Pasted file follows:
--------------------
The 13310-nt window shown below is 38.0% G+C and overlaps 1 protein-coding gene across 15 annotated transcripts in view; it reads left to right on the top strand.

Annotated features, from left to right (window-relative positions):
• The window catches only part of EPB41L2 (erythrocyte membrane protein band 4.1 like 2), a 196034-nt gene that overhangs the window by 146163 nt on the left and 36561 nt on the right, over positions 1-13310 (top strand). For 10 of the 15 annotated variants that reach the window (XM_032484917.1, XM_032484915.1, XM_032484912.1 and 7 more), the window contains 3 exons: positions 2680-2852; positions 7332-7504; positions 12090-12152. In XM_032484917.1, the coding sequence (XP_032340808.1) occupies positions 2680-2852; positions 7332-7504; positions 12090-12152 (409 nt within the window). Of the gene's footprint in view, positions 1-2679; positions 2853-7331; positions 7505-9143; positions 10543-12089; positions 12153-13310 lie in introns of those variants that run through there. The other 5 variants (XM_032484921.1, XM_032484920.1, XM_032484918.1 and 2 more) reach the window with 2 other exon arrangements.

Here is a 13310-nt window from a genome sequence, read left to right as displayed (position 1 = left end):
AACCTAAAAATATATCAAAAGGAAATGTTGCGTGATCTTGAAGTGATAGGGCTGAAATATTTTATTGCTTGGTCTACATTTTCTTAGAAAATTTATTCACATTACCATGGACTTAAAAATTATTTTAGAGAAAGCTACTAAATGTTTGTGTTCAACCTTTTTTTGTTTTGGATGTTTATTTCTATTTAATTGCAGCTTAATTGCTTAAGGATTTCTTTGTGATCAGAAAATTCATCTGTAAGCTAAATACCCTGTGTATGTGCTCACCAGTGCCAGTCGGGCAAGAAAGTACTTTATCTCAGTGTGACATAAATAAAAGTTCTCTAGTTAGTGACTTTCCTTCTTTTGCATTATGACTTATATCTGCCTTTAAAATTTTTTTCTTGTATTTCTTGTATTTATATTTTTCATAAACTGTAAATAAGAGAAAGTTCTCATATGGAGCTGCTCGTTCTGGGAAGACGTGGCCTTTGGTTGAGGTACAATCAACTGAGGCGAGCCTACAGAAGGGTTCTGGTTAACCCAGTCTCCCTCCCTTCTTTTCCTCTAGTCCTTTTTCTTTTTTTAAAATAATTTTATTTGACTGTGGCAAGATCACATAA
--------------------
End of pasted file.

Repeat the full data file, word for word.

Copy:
The 13310-nt window shown below is 38.0% G+C and overlaps 1 protein-coding gene across 15 annotated transcripts in view; it reads left to right on the top strand.

Annotated features, from left to right (window-relative positions):
• The window catches only part of EPB41L2 (erythrocyte membrane protein band 4.1 like 2), a 196034-nt gene that overhangs the window by 146163 nt on the left and 36561 nt on the right, over positions 1-13310 (top strand). For 10 of the 15 annotated variants that reach the window (XM_032484917.1, XM_032484915.1, XM_032484912.1 and 7 more), the window contains 3 exons: positions 2680-2852; positions 7332-7504; positions 12090-12152. In XM_032484917.1, the coding sequence (XP_032340808.1) occupies positions 2680-2852; positions 7332-7504; positions 12090-12152 (409 nt within the window). Of the gene's footprint in view, positions 1-2679; positions 2853-7331; positions 7505-9143; positions 10543-12089; positions 12153-13310 lie in introns of those variants that run through there. The other 5 variants (XM_032484921.1, XM_032484920.1, XM_032484918.1 and 2 more) reach the window with 2 other exon arrangements.

Here is a 13310-nt window from a genome sequence, read left to right as displayed (position 1 = left end):
AACCTAAAAATATATCAAAAGGAAATGTTGCGTGATCTTGAAGTGATAGGGCTGAAATATTTTATTGCTTGGTCTACATTTTCTTAGAAAATTTATTCACATTACCATGGACTTAAAAATTATTTTAGAGAAAGCTACTAAATGTTTGTGTTCAACCTTTTTTTGTTTTGGATGTTTATTTCTATTTAATTGCAGCTTAATTGCTTAAGGATTTCTTTGTGATCAGAAAATTCATCTGTAAGCTAAATACCCTGTGTATGTGCTCACCAGTGCCAGTCGGGCAAGAAAGTACTTTATCTCAGTGTGACATAAATAAAAGTTCTCTAGTTAGTGACTTTCCTTCTTTTGCATTATGACTTATATCTGCCTTTAAAATTTTTTTCTTGTATTTCTTGTATTTATATTTTTCATAAACTGTAAATAAGAGAAAGTTCTCATATGGAGCTGCTCGTTCTGGGAAGACGTGGCCTTTGGTTGAGGTACAATCAACTGAGGCGAGCCTACAGAAGGGTTCTGGTTAACCCAGTCTCCCTCCCTTCTTTTCCTCTAGTCCTTTTTCTTTTTTTAAAATAATTTTATTTGACTGTGGCAAGATCACATAA